Super thanks! Would you do KDP again with a new book?

jack.
 

RevanWright

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Super thanks! Would you do KDP again with a new book?

jack.

Haven't decided if I'll go Select for the 2nd book, but I'll probably upload directly to Amazon through KDP. There's no denying Select got me a little more exposure through the first few weeks than I would have gotten otherwise. It's a good program for new authors, but it's restrictive.
 

Laer Carroll

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I've self-published six books. But with my latest and future works I'm trying the trade publishing route, starting with finding an agent. Self-pub convinced me I could regularly turn out stuff that was at least OK, but trade pubbers do a better job of distribution. I've made modest money with my ebooks, almost nothing with POD, but self-pub is enormously risky for someone who wants to be a pro.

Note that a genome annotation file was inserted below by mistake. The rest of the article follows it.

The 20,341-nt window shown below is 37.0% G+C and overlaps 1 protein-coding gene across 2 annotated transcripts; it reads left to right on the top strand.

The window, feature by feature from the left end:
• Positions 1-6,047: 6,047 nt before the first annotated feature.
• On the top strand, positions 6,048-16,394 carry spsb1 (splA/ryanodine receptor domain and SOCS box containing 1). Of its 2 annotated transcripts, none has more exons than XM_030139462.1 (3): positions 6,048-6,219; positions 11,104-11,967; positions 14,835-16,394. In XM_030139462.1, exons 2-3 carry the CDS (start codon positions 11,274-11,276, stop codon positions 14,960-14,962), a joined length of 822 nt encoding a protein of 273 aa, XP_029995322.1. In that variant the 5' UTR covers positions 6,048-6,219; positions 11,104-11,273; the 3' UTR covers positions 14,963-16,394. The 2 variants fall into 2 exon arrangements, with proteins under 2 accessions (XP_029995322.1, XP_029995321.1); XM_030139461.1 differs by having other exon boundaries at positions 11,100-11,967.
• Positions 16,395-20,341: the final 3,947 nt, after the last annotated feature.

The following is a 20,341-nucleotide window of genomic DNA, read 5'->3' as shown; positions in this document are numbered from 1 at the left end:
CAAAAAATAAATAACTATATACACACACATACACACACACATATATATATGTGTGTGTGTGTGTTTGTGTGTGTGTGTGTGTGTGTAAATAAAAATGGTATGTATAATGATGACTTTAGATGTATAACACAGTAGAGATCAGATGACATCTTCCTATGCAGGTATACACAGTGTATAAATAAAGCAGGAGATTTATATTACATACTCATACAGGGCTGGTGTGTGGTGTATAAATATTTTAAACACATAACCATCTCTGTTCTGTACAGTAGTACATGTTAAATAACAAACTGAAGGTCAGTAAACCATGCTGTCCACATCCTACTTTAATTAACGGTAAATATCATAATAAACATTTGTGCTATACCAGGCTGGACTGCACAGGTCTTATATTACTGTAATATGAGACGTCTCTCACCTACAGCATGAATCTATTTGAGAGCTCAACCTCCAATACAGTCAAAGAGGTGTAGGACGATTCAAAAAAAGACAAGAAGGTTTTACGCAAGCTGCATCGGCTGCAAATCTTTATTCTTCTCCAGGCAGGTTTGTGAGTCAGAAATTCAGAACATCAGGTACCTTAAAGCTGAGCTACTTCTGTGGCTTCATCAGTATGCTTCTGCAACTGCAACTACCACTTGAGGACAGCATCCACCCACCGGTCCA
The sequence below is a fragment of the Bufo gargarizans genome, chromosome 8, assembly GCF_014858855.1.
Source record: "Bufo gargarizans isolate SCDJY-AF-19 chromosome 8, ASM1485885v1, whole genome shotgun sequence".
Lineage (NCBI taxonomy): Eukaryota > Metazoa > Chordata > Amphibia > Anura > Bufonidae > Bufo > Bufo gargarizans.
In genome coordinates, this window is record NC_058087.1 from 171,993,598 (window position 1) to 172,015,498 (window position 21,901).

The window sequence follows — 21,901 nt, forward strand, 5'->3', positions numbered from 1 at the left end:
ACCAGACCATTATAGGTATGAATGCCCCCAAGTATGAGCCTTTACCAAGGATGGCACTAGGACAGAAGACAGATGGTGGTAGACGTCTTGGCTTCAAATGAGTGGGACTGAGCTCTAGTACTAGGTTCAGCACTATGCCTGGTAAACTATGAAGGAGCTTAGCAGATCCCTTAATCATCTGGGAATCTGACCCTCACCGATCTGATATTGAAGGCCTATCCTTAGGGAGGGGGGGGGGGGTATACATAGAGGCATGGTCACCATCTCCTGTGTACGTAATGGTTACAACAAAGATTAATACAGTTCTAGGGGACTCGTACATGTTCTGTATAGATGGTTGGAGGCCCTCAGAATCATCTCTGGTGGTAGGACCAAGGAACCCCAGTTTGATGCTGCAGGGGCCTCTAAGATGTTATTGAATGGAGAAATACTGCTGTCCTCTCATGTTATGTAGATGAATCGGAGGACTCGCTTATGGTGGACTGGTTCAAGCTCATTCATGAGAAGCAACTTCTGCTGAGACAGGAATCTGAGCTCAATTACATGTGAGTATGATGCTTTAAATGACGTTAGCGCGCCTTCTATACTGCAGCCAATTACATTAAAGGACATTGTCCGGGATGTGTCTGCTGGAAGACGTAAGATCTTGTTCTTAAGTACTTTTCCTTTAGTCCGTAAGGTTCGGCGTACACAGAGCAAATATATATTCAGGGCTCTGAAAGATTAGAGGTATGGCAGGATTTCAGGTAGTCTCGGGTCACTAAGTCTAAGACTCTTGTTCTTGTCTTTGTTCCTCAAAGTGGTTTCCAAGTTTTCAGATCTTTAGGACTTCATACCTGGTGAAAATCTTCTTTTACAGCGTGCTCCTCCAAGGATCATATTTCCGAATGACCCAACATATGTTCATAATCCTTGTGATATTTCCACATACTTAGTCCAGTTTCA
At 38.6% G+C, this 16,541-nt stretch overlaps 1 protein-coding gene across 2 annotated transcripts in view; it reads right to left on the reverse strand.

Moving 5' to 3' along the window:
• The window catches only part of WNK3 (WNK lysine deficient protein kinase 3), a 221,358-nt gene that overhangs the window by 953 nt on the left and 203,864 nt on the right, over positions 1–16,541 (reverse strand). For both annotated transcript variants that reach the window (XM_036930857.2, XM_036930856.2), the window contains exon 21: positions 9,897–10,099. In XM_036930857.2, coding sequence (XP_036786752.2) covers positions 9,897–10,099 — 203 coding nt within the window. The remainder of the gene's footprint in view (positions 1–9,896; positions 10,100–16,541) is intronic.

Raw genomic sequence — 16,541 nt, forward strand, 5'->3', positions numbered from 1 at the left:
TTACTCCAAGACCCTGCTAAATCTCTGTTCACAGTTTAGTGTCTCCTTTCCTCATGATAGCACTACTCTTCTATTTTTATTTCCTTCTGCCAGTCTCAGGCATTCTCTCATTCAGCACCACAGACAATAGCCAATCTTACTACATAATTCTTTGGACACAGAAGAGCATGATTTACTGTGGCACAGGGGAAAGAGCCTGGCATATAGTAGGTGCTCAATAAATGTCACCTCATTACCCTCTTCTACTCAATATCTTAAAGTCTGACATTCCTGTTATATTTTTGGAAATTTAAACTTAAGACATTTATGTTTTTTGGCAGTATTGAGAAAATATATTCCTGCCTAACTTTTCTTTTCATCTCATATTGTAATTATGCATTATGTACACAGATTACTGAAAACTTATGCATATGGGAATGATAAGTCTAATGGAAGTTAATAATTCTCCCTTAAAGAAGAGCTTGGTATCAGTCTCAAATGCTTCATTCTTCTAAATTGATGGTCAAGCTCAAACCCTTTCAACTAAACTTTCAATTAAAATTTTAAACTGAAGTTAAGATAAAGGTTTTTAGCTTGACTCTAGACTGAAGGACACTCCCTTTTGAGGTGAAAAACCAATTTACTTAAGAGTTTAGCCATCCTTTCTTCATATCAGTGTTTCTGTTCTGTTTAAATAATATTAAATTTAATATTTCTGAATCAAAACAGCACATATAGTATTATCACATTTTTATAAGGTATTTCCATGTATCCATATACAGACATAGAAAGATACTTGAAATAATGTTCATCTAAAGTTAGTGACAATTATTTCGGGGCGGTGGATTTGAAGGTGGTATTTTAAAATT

veinglory

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No cover is going to be a nutshell explanation of the story. It is more realistic to have it match and convey the genre and tone, and maybe an element of special interest.
 

NicaCurt

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If you decide to hire a freelancer, please make sure you research their work. I've heard some horror stories in regards to stolen designs and people not being able to track down designers once they've sent the money. Also, make sure you own the rights to your cover. If a designer hires a photog to take photos for you, you should have it in writing that the rights to those photos are signed over to you or that you have license to use those photos on the book/promotional material as you please.